Born in 1959, he has been involved in numerous business ventures ranging from trucking, car manufacturing and farming to mining in numerous African countries.
In the 1990s, he expanded his family business, Wheels of Africa (WOA), into arguably the largest trucking company in Africa, before turning to car assembly.
In the past, the Mail & Guardian reported that he ran into trouble in the 1990s and fled South Africa after the then Investigating Directorate for Serious Economic Offences launched a raid in November 1999 on WOA.
Between December 1999 and January 2000, most of the South African and Botswanan-registered companies in the WOA Group were placed under liquidation, leaving debts in excess of R1-billion in South Africa and R900-million in Botswana.
Rautenbach was sought in connection with fraud relating to the manipulation of import tariffs and the siphoning off of company cash to himself and others using fictitious invoices.
“Close” to Zanu-PF heavyweightsIn 2009, he reached an agreement in which one of his companies pleaded guilty and tendered a R40-million fine, though he personally did not admit liability. Rautenbach is reportedly close to a number of Zanu-PF heavyweights, including Legal and Parliamentary Affairs Minister Emmerson Mnangagwa.
In 1998, he was appointed chair and managing director of Gecamines, a state-owned mining company in the Democratic Republic of Congo (DRC).
Zimbabwe sent troops to the DRC to prop up then-president Laurent Kabila. In return, various business ventures were set up to repay the country for its support.
Rautenbach was removed from this position after an audit by Ernst & Young, mainly because, as described in a later United Nations report, “some of Gecamines’s best cobalt-producing areas were transferred to a joint venture between Mr Rautenbach’s Ridgepoint Overseas Developments and the Central Mining Group, a Congolese company, controlled by Pierre-Victor Mpoyo, then minister of state”.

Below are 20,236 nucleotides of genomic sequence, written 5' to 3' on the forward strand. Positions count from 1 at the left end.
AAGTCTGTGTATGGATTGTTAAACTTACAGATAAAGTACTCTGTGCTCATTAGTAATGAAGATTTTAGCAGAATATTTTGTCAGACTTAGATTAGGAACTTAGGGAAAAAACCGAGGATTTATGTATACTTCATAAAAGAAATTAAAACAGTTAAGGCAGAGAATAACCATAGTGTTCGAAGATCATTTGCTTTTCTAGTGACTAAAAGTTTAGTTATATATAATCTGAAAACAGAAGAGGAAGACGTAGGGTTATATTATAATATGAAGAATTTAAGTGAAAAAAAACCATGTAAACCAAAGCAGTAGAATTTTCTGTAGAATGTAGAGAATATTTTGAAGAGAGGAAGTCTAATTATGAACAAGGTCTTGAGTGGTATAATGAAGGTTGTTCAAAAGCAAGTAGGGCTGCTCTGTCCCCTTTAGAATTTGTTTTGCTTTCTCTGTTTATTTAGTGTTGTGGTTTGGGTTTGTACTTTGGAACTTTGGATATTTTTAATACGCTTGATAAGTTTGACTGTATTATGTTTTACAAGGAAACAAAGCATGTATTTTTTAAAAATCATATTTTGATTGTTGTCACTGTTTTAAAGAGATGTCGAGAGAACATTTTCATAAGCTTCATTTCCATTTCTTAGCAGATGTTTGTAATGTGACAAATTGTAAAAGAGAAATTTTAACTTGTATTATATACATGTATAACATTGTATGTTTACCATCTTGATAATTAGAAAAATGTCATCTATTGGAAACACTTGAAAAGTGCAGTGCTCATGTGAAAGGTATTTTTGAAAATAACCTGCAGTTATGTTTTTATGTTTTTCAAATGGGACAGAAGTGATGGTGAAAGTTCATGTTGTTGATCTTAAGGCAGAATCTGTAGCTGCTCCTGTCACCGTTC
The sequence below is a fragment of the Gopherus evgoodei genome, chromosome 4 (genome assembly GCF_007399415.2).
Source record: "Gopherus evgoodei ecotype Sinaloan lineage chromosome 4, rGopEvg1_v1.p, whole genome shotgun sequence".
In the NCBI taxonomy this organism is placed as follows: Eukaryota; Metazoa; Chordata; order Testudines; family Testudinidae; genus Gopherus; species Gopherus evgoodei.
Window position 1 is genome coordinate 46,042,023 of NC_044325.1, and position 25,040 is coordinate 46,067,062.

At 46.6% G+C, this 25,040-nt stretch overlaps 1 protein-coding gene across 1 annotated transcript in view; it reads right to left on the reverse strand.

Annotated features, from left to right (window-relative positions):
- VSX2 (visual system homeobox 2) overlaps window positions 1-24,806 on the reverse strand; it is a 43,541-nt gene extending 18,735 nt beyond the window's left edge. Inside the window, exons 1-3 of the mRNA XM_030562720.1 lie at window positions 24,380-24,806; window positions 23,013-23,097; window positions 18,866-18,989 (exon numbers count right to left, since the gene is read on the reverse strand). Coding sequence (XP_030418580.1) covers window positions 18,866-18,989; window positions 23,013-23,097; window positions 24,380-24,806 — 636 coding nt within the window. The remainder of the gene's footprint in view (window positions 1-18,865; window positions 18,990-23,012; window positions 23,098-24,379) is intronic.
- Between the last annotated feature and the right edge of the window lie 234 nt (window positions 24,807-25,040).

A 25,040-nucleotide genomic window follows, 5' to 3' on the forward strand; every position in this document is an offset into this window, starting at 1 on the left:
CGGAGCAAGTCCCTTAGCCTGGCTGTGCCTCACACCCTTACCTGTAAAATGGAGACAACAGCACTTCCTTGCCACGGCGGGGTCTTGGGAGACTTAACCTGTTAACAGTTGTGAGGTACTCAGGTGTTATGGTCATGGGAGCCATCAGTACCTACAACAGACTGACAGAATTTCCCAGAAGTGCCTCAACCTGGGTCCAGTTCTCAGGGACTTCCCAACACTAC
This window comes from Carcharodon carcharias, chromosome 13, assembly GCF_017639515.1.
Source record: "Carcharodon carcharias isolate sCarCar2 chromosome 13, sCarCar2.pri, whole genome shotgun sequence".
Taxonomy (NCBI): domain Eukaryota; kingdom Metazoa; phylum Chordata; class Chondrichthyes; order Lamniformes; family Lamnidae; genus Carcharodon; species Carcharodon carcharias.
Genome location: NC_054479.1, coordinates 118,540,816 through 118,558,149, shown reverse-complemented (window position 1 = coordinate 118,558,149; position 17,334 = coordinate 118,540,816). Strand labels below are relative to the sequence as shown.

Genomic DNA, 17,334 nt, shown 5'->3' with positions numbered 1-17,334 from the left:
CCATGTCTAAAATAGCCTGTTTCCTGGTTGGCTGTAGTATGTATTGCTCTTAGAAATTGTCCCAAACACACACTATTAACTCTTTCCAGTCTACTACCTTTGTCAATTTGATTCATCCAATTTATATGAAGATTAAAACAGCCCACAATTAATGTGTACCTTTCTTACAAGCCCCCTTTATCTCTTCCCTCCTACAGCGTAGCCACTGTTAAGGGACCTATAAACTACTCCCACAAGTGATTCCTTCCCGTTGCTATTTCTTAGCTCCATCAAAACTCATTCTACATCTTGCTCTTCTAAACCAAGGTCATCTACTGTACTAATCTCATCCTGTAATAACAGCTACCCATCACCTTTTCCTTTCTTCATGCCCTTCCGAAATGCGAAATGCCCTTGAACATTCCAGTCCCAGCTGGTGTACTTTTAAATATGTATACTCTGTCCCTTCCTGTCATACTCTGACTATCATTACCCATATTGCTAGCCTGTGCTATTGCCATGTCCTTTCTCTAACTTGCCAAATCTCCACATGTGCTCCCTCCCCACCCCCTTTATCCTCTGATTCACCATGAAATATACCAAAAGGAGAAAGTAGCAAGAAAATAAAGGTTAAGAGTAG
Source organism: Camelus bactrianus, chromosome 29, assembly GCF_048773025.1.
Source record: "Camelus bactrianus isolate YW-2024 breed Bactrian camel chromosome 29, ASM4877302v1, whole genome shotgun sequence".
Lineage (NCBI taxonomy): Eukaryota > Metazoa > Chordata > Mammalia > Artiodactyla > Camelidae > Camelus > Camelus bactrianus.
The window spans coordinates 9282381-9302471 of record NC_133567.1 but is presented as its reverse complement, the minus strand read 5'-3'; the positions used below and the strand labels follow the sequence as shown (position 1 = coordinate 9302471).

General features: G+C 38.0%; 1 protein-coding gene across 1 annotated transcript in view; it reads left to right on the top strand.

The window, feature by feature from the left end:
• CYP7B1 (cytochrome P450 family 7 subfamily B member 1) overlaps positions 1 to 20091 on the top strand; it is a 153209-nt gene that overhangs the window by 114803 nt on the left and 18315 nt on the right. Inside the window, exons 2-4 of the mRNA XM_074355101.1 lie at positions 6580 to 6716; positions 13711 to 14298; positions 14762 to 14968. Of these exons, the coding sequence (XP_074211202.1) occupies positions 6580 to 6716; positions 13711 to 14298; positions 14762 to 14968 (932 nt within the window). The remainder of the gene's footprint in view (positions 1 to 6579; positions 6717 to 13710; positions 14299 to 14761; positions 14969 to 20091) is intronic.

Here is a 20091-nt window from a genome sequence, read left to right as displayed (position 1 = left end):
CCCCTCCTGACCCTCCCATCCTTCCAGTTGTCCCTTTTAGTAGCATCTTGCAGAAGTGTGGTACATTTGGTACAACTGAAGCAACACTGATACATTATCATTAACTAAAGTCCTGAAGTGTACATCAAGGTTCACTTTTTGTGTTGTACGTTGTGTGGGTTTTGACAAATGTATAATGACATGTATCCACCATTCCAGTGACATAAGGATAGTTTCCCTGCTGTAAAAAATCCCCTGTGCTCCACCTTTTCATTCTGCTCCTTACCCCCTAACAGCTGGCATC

In 2000, the DRC withdrew Rautenbach’s mining concessions, reportedly after he failed to pay over the state’s share of the profits.
But the death of Kabila in January 2001 opened the door for Rautenbach to get back in. By April 2002, he had reached a settlement with the DRC government and had been reallocated several lucrative concessions.
In trouble with the authoritiesRautenbach ran into trouble with the DRC authorities, however, and was deported in 2007.
He made about $50-million from the sale of his shares in the British company Camec, into which he had folded many of his DRC and Zimbabwean mining interests.
Despite massive resistance from the local community, Rautenbach managed to set up Green Fuel, an ethanol-producing company.
Billy Rautenbach’s Greenfuel Plant
More than 130 000 litres of ethanol is leaving the remote rural growth point of Checheche in Manicaland, Zimbabwe for the capital city Harare every day. Its green fuel the world cant get enough of. All this is thanks to ground breaking investment by Zimbabwean investors…Supa Mandiwanzira reports…
In 2009, Rautenbach admitted in a South African court that he gave convicted drug dealer Glenn Agliotti $100 000 to pay the former South African national police commissioner Jackie Selebi to “sort out his issues”.
In 2011, allegations surfaced through whistle-blowing site WikiLeaks that Rautenbach had told a United States ambassador that he hates January because it is when school fees are due, and many senior government officials approach him for “donations” to pay their children’s fees.